While consumer groups and the Catholic Church are waging an ideological war against for-profit healthcare, analysts at New York's Bear, Stearns & Co. see no immediate threat. Here's a sampling of their evidence:
On quality. Columbia/HCA Healthcare Corp.'s decision to "aggressively pursue" accreditation with commendation from the Joint Commission on Accreditation of Healthcare Organizations is "a very good long-term strategy," said A.J. Rice, a Bear, Stearns managing director and healthcare services analyst. Some 21% of Columbia's 340 hospitals have achieved this distinction, compared with 12% of total U.S. hospitals.
On efficiency. In a study of the top 100 hospitals by HCIA, a Baltimore-based healthcare information company, and William M. Mercer, a New York-based management consulting firm (Dec. 4, 1995, p. 54), for-profit hospitals claimed 33 spots. Columbia hospitals accounted for 26 of the 33 for-profits in the top 100.
On negotiating acquisitions or joint ventures. Rice said a recent report by the Washington State Hospital Association notes a number of the "positives" of doing business with Columbia (Jan. 1, p. 8).
On pricing. The conversion of Blue Cross and Blue Shield plans to for-profit status means more insurers will be answering to shareholders instead of pursuing market share at any price. That could result in more disciplined pricing, predicted Gary Frazier, a Bear, Stearns managing director and managed-care analyst.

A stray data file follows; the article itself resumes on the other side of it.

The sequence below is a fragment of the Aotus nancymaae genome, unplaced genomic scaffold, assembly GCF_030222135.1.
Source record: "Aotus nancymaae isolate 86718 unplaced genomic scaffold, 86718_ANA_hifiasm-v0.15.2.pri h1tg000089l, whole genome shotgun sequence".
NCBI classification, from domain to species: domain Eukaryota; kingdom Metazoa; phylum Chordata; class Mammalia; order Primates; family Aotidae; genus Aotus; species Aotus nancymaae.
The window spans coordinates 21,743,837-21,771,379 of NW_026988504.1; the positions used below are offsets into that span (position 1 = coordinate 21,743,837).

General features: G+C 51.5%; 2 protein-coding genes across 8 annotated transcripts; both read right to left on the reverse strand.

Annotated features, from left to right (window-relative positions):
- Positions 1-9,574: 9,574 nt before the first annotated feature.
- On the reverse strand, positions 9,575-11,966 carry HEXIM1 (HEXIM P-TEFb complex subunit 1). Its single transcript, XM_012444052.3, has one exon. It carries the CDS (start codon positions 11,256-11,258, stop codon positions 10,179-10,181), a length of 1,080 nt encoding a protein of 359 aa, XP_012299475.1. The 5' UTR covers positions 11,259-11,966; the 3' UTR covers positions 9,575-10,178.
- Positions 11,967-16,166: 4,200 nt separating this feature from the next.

What sort of impression are patients and visitors forming as they pass through your hospital? Judging from a study published in the American Journal of Medicine in August 1995, they may be getting an earful.
Ethics researchers from the University of Pennsylvania and the University of Pittsburgh wanted to find out what kind of remarks employees were making in hospital elevators. They rode elevators in five hospitals a total of 259 times. Inappropriate remarks were heard on 14% of the trips, half of them violations of patient confidentiality. The worst offenders were doctors, followed by nurses.
Typical unprofessional remark: "I worked 16 hours yesterday, went home, had some beer, and before I knew it, I was back here. I don't think I can make it all night." Or this, said by one nurse to another nurse in a wheelchair: "You just can't assist on those procedures this morning if you're this sick."
On two occasions, the study reports, "physicians riding elevators made it clear that they were biding their time until they could make large amounts of money."
The clincher: Two administrators talked about calling the coroner in to look at a deceased patient because "his death was the hospital's fault." That comment was made on a packed elevator, at which point all conversation ceased.
Tension between physicians and hospital administrators is so rife it's acquired a catchy moniker: Docs vs. hocs (healthcare organization chiefs).
"Ten Key Differences Between Docs and Hocs" appeared in the January/February issue of Group Practice Journal, published by the American Group Practice Association.
It was written by Charles Musfeldt, M.D., a part-time family physician and president of a Naperville, Ill.-based consulting company. Among the observed differences: